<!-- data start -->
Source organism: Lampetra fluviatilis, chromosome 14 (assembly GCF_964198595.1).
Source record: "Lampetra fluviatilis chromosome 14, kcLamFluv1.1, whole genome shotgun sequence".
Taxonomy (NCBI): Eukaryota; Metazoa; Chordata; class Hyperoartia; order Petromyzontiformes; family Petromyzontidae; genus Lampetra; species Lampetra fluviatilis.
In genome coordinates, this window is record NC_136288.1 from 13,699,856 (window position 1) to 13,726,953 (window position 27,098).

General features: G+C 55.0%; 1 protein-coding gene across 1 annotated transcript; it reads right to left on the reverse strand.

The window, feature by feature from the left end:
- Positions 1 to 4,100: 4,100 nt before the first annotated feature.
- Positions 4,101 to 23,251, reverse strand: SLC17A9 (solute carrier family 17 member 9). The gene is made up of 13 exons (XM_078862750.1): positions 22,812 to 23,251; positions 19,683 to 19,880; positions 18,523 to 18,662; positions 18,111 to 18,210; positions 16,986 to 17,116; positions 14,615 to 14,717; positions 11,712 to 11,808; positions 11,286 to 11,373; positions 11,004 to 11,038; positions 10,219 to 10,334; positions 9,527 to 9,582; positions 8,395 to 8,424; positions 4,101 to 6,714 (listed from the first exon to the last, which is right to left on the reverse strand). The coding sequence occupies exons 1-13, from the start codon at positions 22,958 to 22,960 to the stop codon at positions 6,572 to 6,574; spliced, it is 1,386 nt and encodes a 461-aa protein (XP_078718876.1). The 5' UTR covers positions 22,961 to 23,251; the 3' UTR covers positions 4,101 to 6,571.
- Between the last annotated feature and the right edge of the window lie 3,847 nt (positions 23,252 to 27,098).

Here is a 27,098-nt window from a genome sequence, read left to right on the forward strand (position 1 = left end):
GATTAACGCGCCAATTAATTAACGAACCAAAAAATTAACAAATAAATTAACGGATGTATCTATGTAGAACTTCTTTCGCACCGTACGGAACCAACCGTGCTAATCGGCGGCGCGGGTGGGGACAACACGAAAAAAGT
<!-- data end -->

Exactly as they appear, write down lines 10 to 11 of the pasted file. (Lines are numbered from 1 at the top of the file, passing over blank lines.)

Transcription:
Here is a 27,098-nt window from a genome sequence, read left to right on the forward strand (position 1 = left end):
GATTAACGCGCCAATTAATTAACGAACCAAAAAATTAACAAATAAATTAACGGATGTATCTATGTAGAACTTCTTTCGCACCGTACGGAACCAACCGTGCTAATCGGCGGCGCGGGTGGGGACAACACGAAAAAAGT